Personal Goal

In my case, I am 53 and I have several pensions and a SIPP in place. As a Dividend Income Investor, my personal goal is to generate at least £8,000 (and growing) in tax free annual dividend income in 6 years time. I anticipate starting to draw income from my dividend income growth plan in 5 to 10 years time.

I have created the Dividend Income Portfolio, and opened an ISA brokerage account online at TD Waterhouse in order to be able to invest in both London listed stocks as well as shares listed on a number of stock markets abroad.

Earlier, in January 2011, I sold all my stocks and shares (bar two) in a previous ISA and transferred £70,000+ into the TD Waterhouse account, as well as shares in two dividend paying companies previously purchased at historically undervalued levels.

In order to achieve my personal investment goal I intent to invest an equal portion of my approximately £75,000+ starting capital in up to 30 dividend paying companies,  and, initially, reinvest the dividend income.

Reporting every move I am about to make in the Dividend Income Portfolio, exclusively available to ‎subscribers only.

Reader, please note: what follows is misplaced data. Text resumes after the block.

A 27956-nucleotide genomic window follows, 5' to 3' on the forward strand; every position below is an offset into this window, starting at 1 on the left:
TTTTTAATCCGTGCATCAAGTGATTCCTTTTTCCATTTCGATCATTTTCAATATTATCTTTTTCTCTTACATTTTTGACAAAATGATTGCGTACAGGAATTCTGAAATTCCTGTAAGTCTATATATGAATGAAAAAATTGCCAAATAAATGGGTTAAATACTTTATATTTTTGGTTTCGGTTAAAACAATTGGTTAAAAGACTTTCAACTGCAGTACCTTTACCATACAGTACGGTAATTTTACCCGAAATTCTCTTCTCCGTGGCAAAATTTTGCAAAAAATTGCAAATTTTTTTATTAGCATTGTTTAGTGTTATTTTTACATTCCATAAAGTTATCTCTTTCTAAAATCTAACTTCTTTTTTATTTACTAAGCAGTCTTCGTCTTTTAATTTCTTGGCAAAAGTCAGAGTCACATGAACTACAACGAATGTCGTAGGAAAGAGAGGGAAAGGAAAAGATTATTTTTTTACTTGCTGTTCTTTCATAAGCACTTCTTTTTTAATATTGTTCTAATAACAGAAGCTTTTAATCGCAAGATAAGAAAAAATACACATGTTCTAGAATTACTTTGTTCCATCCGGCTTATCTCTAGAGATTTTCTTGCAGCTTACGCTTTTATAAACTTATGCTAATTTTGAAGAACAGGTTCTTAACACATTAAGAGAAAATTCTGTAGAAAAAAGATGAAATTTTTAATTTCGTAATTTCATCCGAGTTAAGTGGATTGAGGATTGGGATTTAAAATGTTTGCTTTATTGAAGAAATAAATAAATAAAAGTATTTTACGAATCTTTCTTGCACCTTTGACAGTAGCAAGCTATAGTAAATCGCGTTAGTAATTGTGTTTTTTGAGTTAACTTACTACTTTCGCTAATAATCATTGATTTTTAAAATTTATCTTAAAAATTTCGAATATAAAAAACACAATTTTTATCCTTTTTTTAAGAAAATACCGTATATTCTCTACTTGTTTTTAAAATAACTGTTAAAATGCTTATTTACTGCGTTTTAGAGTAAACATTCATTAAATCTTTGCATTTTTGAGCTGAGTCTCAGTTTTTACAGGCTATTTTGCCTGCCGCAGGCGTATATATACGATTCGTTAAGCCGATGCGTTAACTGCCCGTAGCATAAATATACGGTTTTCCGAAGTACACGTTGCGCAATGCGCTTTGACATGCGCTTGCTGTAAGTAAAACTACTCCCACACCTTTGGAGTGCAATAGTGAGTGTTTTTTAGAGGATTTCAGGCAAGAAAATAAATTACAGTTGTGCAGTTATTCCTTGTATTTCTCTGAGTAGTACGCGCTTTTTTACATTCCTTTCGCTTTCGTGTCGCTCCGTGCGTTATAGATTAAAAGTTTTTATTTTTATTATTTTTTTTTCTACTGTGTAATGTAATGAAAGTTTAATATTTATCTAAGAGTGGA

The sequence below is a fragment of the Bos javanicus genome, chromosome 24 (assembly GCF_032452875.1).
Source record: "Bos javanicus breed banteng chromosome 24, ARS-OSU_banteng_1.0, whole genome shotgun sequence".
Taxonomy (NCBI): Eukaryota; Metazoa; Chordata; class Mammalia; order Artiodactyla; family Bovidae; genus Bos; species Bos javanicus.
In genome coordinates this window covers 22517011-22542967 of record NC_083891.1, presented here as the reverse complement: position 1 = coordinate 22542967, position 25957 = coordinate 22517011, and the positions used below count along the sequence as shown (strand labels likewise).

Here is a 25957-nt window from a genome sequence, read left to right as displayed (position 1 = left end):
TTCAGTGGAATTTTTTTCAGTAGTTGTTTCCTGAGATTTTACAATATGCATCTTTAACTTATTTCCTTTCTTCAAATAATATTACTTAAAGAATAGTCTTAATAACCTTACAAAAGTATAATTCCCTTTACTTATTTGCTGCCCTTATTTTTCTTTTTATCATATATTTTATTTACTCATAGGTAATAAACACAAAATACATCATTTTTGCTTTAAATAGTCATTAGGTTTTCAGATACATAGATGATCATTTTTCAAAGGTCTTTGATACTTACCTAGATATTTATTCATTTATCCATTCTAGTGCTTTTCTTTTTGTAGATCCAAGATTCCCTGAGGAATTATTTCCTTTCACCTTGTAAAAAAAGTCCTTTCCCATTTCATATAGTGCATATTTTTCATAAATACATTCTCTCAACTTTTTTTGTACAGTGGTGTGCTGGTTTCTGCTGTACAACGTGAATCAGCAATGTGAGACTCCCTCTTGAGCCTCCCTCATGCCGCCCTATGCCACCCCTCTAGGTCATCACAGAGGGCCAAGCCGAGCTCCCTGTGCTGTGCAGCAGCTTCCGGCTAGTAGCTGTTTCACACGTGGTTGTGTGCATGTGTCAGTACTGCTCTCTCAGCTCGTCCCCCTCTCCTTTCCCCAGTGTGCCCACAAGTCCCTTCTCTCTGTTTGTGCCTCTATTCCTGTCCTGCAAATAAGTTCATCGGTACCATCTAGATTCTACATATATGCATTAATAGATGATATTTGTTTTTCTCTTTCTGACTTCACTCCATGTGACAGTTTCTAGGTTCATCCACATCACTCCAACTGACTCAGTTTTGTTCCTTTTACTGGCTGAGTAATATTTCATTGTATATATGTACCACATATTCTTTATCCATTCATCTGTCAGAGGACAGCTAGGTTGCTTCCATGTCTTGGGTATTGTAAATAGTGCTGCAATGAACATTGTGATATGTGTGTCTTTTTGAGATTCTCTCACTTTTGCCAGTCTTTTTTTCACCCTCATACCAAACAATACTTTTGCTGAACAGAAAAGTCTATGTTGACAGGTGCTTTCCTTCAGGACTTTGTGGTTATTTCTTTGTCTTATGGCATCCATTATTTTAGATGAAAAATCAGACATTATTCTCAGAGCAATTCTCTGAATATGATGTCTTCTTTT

My investment focus is on building a well diversified portfolio of high-yielding stocks, purchased at historically undervalued levels, which increase their dividend payments over time; preferably well above the annual inflation rate.

Achieving a minimum of £8,000 in income in six years time may seem high but is feasible based on the amount of initial capital available as well as the yield on invested capital that I intend to secure.

Dividends are one of the most powerful wealth-building
tools in an investor’s arsenal because of the
phenomenon of compounding!

Take a look at this chart to see what happens to a £20,000 investment earning a 7% annual yield that’s reinvested.

I believe that my personal goal is conservative since I will have several powerful allies that would help me to reach it, including

Assuming that I have about £100,000 invested in 6 years, I would have to own assets yielding/earning 8 per cent annually in six year time. If I have £200,000 invested at the time I would only need a 4 per cent annual yield.

What next

Accept Cookies?